HMAS Warramunga (FFH 152)

HMAS Warramunga (FFH 152) is an Anzac-class frigate of the Royal Australian Navy (RAN). One of ten frigates built for the Australian and New Zealand navies, Warramunga was laid down by Tenix Defence Systems in 1997 and commissioned in 2001. During her career, the frigate has operated in the Persian Gulf as part of Operation Catalyst, and undertaken anti-piracy operations off Somalia. Warramunga underwent the Anti-Ship Missile Defence (ASMD) upgrade during 2014. She is active as of April 2019

HMAS Warramunga in 2010
HMAS Warramunga in 2010
History
Australia
Namesake: The Warumungu people
Builder: Tenix Defence Systems
Laid down: 26 July 1997
Launched: 23 May 1998
Commissioned: 31 March 2001
Homeport: Fleet Base West
Identification:
Motto: "Courage In Difficulties"
Honours and
awards:
Six inherited battle honours
Status: Active as of 2019
General characteristics
Class and type: Anzac-class frigate
Displacement: 3,810 tonnes full load
Length: 118 m (387 ft)
Beam: 15 m (49 ft)
Draught: 4 m (13 ft)
Propulsion:
  • 1 × General Electric LM 2500 gas turbine providing 30,000 hp (22.5 mW)
  • 2 × MTU 12v 1163 TB83 diesels providing 8,840 hp (6.5 mW)
Speed: 27 knots (50 km/h; 31 mph)
Range: 6,000 nautical miles (11,000 km; 6,900 mi) at 18 knots (33 km/h; 21 mph)
Complement: approximately 170 sailors
Sensors and
processing systems:
  • Sonars: Thomson Sintra Spherion B Mod 5; hull-mounted; active search and attack; medium frequency. Provision for towed array
  • Air search radar: Raytheon AN/SPS-49(V)8 ANZ (C/D-band)
  • Search radar: CEA Technologies CEAFAR Active Phased Array Radar (S Band)
  • Navigation: Kelvin Hughes Sharpeye (I-band)
  • Passive Detection: Sagem Vampir NG Infrared Search/track
  • Target Illumination Radar: CEA Technologies CEAMOUNT Active Phased Array Illuminator (X Band)
  • Combat data systems: Saab 9LV 453 Mk 3E.Link 11& Link16
  • Weapons control: Saab 9LV 453 radar/optronic director with CEA Solid State Continuous Wave Illuminator
Electronic warfare
& decoys:
  • ESM: Racal modified Sceptre A (radar intercept), Telefunken PST-1720 Telegon 10 (comms intercept)
  • Countermeasures: Decoys: G & D Aircraft SRBOC Mk 36 Mod 1 decoy launchers for SRBOC, BAE Systems Nulka active missile decoy
Armament:
  • Guns and missiles: 1 × 5 in/54 (127 mm) Mk 45 Mod 2 gun, 2 × Rafael Mini Typhoon 12.7mm (.50 cal) CIWS, small arms, 2 × 4 Harpoon Block II anti-ship missiles, Mk 41 Mod 5 VLS for Sea Sparrow and Evolved Sea Sparrow
  • Torpedoes: 2 × triple 324 mm Mk 32 Mod 5 tubes with MU 90 Torpedo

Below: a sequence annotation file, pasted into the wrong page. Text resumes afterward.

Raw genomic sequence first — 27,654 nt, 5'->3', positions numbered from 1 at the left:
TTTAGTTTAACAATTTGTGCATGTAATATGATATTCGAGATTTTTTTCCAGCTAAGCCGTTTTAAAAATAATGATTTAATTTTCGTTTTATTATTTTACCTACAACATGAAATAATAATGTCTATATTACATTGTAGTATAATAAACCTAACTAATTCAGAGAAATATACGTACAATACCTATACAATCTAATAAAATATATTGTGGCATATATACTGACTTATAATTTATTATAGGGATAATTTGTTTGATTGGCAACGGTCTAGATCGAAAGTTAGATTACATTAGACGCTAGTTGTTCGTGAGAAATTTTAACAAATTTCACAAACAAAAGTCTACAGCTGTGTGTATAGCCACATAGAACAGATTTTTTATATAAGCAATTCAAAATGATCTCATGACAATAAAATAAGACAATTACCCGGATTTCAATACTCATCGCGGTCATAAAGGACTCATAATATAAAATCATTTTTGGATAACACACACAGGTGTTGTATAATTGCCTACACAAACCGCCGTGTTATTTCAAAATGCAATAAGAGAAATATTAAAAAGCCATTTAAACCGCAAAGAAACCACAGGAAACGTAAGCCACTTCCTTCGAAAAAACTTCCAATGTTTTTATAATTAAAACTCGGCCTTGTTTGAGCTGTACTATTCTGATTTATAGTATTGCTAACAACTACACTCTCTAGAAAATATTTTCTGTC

Aircraft carried: 1 × Sikorsky MH-60R Seahawk
Notes: Post-Anti-Ship Missile Defence Project upgrade. See class article for original configuration.

Design and construction

The Anzac class originated from RAN plans to replace the six River-class destroyer escorts with a mid-capability patrol frigate.[1][2][3] The Australian shipbuilding industry was thought to be incapable of warship design, so the RAN decided to take a proven foreign design and modify it.[1][3] Around the same time, the Royal New Zealand Navy (RNZN) was looking to replace four Leander-class frigates; a deterioration in New Zealand-United States relations, the need to improve alliances with nearby nations, and the commonalities between the RAN and RNZN ships' requirements led the two nations to begin collaborating on the acquisition in 1987.[4][5] Tenders were requested by the Anzac Ship Project at the end of 1986, with 12 ship designs (including an airship) submitted.[1][6] By August 1987, the tenders were narrowed down in October to Blohm + Voss's MEKO 200 design, the M class (later Karel Doorman class) offered by Royal Schelde, and a scaled-down Type 23 frigate proposed by Yarrow Shipbuilders.[5][7] In 1989, the Australian government announced that Melbourne-based shipbuilder AMECON (which became Tenix Defence) would build the modified MEKO 200 design.[3][5][7] The Australians ordered eight ships, while New Zealand ordered two, with an unexercised option for two more.[8][9]

The Anzacs are based on Blohm + Voss' MEKO 200 PN (or Vasco da Gama class) frigates, modified to meet Australian and New Zealand specifications and maximise the use of locally built equipment.[10][3] Each frigate has a 3,600-tonne (3,500-long-ton; 4,000-short-ton) full load displacement.[11] The ships are 109 metres (358 ft) long at the waterline, and 118 metres (387 ft) long overall, with a beam of 14.8 metres (49 ft), and a full load draught of 4.35 metres (14.3 ft).[11] A Combined Diesel or Gas (CODOG) propulsion machinery layout is used, with a single, 30,172-horsepower (22,499 kW) General Electric LM2500-30 gas turbine and two 8,840-horsepower (6,590 kW) MTU 12V1163 TB83 diesel engines driving the ship's two controllable-pitch propellers.[11][3] Maximum speed is 27 knots (50 km/h; 31 mph), and maximum range is over 6,000 nautical miles (11,000 km; 6,900 mi) at 18 knots (33 km/h; 21 mph); about 50% greater than other MEKO 200 designs.[11][3][12] The standard ship's company of an Anzac consists of 22 officers and 141 sailors.[11]

As designed, the main armament for the frigate is a 5-inch 54 calibre Mark 45 gun, supplemented by an eight-cell Mark 41 vertical launch system (for RIM-7 Sea Sparrow or RIM-162 Evolved Sea Sparrow missiles), two 12.7-millimetre (0.50 in) machine guns, and two Mark 32 triple torpedo tube sets (initially firing Mark 46 torpedoes, but later upgraded to use the MU90 Impact torpedo).[11][3][13] They were also designed for but not with a close-in weapons system (two Mini Typhoons fitted when required from 2005 onwards), two quad-canister Harpoon anti-ship missile launchers (which were installed across the RAN vessels from 2005 onwards), and a second Mark 41 launcher (which has not been added).[3][14][15] The Australian Anzacs use a Sikorsky S-70B-2 Seahawk helicopter; plans to replace them with Kaman SH-2G Super Seasprites were cancelled in 2008 due to ongoing problems.[3][16][17]